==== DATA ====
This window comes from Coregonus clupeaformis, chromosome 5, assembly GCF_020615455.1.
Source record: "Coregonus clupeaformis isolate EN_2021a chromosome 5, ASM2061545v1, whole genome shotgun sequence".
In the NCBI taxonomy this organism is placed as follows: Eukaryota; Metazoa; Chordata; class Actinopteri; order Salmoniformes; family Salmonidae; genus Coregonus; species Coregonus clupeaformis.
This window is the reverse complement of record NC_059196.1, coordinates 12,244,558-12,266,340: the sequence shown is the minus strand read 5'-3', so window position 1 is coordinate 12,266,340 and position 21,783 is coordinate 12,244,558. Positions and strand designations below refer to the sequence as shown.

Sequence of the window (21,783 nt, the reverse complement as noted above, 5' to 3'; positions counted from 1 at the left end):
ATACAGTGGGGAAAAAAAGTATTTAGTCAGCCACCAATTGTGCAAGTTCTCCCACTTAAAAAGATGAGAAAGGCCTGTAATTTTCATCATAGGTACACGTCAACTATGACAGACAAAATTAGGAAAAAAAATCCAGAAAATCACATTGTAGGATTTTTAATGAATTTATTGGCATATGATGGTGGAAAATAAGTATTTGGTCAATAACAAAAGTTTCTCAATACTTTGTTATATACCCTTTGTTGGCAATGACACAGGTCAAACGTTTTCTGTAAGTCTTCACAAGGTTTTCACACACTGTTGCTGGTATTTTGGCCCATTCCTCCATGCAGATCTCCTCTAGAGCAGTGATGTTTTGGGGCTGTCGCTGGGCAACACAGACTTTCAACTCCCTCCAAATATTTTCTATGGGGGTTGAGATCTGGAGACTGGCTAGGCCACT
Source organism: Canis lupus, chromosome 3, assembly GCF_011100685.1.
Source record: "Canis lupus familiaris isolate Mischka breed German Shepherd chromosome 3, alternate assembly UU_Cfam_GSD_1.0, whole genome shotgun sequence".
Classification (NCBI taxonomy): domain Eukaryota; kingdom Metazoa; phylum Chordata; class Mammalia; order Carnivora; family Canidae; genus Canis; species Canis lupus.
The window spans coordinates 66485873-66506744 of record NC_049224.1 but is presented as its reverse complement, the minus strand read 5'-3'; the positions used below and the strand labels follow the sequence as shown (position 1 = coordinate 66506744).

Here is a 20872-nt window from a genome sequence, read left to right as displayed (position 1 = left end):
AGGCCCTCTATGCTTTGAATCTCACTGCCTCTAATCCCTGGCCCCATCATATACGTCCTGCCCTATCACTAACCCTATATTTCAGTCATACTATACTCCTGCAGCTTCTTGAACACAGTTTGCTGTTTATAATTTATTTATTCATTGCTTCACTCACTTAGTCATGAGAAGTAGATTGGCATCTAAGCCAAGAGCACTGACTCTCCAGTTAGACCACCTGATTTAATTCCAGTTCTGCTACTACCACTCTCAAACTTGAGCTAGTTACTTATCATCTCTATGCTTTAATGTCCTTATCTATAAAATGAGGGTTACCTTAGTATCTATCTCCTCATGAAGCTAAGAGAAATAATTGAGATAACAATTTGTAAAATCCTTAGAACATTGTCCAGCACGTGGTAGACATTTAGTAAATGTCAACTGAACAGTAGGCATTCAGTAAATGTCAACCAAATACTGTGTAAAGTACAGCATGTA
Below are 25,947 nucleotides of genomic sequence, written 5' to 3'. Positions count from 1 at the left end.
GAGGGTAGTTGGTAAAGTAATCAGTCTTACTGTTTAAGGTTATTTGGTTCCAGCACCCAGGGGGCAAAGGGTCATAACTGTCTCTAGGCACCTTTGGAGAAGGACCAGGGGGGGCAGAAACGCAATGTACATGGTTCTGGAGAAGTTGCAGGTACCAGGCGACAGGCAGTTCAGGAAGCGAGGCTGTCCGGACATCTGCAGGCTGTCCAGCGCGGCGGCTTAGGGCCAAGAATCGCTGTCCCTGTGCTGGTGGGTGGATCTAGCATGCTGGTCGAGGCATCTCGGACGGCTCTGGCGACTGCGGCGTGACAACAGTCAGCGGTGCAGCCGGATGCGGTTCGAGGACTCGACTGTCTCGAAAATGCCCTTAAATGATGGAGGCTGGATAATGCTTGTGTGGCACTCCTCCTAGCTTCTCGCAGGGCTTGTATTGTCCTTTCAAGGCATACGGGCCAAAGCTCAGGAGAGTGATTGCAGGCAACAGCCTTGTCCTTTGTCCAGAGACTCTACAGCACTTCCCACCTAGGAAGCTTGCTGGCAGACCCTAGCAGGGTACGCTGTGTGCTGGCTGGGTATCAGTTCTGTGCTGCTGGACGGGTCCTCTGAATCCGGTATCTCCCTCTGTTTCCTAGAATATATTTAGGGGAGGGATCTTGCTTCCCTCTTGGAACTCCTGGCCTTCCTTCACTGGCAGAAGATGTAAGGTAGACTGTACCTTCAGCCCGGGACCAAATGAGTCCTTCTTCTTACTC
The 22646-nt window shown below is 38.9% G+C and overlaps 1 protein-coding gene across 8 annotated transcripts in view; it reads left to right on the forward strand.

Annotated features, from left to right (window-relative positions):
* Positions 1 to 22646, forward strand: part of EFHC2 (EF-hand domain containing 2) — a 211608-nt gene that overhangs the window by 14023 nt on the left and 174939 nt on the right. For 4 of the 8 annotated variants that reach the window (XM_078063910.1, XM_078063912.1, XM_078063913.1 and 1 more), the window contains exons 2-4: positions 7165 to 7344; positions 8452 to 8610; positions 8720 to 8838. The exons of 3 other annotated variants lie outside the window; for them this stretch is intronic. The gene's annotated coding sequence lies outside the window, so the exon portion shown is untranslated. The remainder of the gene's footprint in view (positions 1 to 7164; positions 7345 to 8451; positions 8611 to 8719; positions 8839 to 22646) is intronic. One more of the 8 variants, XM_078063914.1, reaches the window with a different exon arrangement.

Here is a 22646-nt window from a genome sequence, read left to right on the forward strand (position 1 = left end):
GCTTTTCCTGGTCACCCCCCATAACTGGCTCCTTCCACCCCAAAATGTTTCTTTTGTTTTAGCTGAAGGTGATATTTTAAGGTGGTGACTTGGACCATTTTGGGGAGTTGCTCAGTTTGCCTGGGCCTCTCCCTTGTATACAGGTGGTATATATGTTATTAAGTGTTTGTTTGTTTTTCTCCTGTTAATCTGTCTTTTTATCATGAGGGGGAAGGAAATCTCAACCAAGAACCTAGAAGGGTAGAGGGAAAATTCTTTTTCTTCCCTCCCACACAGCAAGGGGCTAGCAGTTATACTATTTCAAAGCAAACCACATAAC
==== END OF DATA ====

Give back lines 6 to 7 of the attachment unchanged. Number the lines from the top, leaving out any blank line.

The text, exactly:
ATACAGTGGGGAAAAAAAGTATTTAGTCAGCCACCAATTGTGCAAGTTCTCCCACTTAAAAAGATGAGAAAGGCCTGTAATTTTCATCATAGGTACACGTCAACTATGACAGACAAAATTAGGAAAAAAAATCCAGAAAATCACATTGTAGGATTTTTAATGAATTTATTGGCATATGATGGTGGAAAATAAGTATTTGGTCAATAACAAAAGTTTCTCAATACTTTGTTATATACCCTTTGTTGGCAATGACACAGGTCAAACGTTTTCTGTAAGTCTTCACAAGGTTTTCACACACTGTTGCTGGTATTTTGGCCCATTCCTCCATGCAGATCTCCTCTAGAGCAGTGATGTTTTGGGGCTGTCGCTGGGCAACACAGACTTTCAACTCCCTCCAAATATTTTCTATGGGGGTTGAGATCTGGAGACTGGCTAGGCCACT
Source organism: Canis lupus, chromosome 3, assembly GCF_011100685.1.